Michelle Collins - How to ease the burden of dementia

Recent research by Alzheimer’s Research UK warns that one in three babies born this year is likely to develop the condition at some point in their life. Dementia is an issue that more and more of us will have to deal with – because we suffer from it, or our loved ones do. While this is indeed a sobering thought, there is a legal document called a Lasting Power of Attorney (LPA) that can hugely help in such a situation.

An LPA is a legal document that allows a person (let’s assume it’s you) to appoint one or more people to make decisions and/or act on your behalf (your attorneys). Attorneys can act for you at a time when you are incapacitated by illness or have had an accident, when you are suffering a loss of mental capacity or even if you are just out of the country.

LPAs were introduced in October 2007. The Property & Financial Affairs LPA replaced what was previously known as an Enduring Power of Attorney (EPA). An EPA made prior to October 2007 remains valid and can still be used but no new EPAs can be created. 

There are two types of LPA - Property & Financial Affairs and Health & Welfare.

Property & Financial Affairs

Your attorneys will have the power to manage your financial affairs, including the ability to spend your money on your behalf, make investment decisions and sell your home. 

Health & Welfare

Your attorneys will have the authority to make decisions about your day-to-day life, including your healthcare, daily routine, where you live and who visits you. Your attorneys will also be able to access personal information about you from doctors and social workers.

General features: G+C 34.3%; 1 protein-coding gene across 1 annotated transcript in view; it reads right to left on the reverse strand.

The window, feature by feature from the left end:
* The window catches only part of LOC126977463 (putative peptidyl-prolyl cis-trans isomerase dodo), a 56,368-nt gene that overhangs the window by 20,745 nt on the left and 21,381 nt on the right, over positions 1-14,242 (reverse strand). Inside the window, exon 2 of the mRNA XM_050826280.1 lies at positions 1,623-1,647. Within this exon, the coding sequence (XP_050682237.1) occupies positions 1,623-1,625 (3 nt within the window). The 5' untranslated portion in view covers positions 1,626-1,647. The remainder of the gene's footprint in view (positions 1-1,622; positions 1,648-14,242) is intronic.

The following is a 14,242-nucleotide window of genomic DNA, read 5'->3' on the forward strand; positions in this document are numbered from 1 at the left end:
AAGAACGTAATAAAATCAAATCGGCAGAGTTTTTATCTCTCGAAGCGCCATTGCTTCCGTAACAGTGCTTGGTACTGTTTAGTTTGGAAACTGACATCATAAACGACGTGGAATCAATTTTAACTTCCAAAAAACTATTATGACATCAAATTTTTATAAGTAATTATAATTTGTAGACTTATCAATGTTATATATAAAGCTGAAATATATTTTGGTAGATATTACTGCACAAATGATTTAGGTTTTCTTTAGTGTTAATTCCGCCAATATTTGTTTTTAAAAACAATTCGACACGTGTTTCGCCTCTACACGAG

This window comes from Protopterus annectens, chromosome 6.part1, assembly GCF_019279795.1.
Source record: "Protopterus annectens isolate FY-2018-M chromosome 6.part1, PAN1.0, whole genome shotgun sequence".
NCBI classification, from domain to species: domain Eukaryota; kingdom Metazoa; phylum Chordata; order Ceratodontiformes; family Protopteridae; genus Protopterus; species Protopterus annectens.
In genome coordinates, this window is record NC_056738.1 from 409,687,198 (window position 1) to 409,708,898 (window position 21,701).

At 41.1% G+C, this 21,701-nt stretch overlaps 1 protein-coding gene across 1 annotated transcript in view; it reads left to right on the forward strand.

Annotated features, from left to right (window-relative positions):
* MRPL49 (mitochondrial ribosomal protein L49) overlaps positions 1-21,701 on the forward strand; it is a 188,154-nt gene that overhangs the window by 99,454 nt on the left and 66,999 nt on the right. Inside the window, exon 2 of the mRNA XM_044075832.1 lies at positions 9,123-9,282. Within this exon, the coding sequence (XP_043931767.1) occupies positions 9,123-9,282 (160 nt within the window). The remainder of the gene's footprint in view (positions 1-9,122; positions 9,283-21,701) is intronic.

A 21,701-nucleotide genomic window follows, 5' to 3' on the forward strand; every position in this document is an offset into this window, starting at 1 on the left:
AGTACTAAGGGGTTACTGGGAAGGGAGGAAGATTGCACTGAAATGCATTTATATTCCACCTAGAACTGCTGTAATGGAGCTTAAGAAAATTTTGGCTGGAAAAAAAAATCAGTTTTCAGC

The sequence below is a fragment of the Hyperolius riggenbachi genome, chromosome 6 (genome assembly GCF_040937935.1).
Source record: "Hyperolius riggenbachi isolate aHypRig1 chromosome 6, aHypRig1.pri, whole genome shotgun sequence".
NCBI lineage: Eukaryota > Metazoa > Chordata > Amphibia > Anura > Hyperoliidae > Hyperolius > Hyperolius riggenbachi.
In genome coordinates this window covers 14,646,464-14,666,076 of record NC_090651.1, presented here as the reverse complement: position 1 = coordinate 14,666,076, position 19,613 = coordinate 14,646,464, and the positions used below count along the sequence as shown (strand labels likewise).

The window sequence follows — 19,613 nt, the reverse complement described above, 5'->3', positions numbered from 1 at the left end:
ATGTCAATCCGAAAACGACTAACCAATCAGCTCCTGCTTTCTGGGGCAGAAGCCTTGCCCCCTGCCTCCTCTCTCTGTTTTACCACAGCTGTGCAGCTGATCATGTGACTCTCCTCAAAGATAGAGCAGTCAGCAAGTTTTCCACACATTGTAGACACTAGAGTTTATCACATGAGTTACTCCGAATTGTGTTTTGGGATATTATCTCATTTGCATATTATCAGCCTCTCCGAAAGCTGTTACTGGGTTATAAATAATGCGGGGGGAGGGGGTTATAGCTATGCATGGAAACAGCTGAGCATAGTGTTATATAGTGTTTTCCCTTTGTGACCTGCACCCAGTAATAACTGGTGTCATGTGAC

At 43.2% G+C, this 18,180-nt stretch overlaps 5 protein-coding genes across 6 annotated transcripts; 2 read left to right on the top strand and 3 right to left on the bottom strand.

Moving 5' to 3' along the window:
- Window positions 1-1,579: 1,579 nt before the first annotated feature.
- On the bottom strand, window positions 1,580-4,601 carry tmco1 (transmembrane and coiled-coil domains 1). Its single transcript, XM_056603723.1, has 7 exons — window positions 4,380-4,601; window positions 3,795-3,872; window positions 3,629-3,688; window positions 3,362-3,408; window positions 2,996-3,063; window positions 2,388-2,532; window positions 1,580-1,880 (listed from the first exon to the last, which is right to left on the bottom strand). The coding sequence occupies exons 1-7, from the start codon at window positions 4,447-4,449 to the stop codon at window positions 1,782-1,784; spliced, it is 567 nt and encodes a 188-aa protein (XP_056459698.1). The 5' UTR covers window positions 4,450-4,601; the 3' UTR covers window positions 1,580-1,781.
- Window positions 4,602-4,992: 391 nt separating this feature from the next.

Why It’s Important To Complete an LPA

If you fail to make an LPA and lose mental capacity, the Court of Protection has the power to appoint someone to manage your financial affairs and make decisions about your health and welfare. This is a costly and time consuming process and the Court may appoint someone that you not want to make those decisions for you.

An LPA is insurance for the future to cover unknown future situations where your attorneys may need to assist you.

Who can make an LPA?

You can make an LPA as long as you are over the age of 18 and have the mental capacity to do so.

When can Attorneys Act?

LPAs need to be registered with the Office of the Public Guardian before they can be used. In the case of a Property & Financial Affairs LPA you choose whether the document can be used in any situation or only if a doctor has certified to say you have lost capacity.

Your attorneys can only use a Health & Welfare LPA if you have lost mental capacity.

Things to Consider before Making an LPA

You can appoint anyone who is over the age of 18 and is not bankrupt to be your attorney. Your attorney should be someone that you completely trust to always act in your best interests. You can appoint up to a maximum of four attorneys. They can be your spouse, children, close relatives, friends or professionals.  A solicitor at Cozens-Hardy LLP can act as an attorney but we would charge a fee for this service.

If you choose to appoint more than one attorney you must decide whether they are all to act together (jointly) or whether you want to allow them to act independently of one another (jointly and severally).

You must specify if you require different attorneys to be responsible for different aspects of your affairs. In other words you can decide if you want to restrict your attorneys’ powers in any way. These restrictions will be legally binding on your attorneys.

If you wish, you may appoint successors to your attorneys in the event that one or more of them cannot act for you.

If you are granting a Health & Welfare LPA you must decide whether you want to give your attorneys the authority to refuse life-sustaining treatment on your behalf. 

Your attorneys will be under a duty to follow the principles laid down in the Mental Capacity Act 2005.  They must:

  • Help you to make your own decisions wherever possible
  • Assume you can make your own decisions unless it has been established that you cannot do so
  • Act in your best interest at all times

What if I no longer want an LPA or want to change my attorneys?

You can cancel your LPA at any time provided you have the mental capacity to do so.

If you wish to change your attorneys then you would need to make a new LPA.


To find out more, call us on: 01603 625231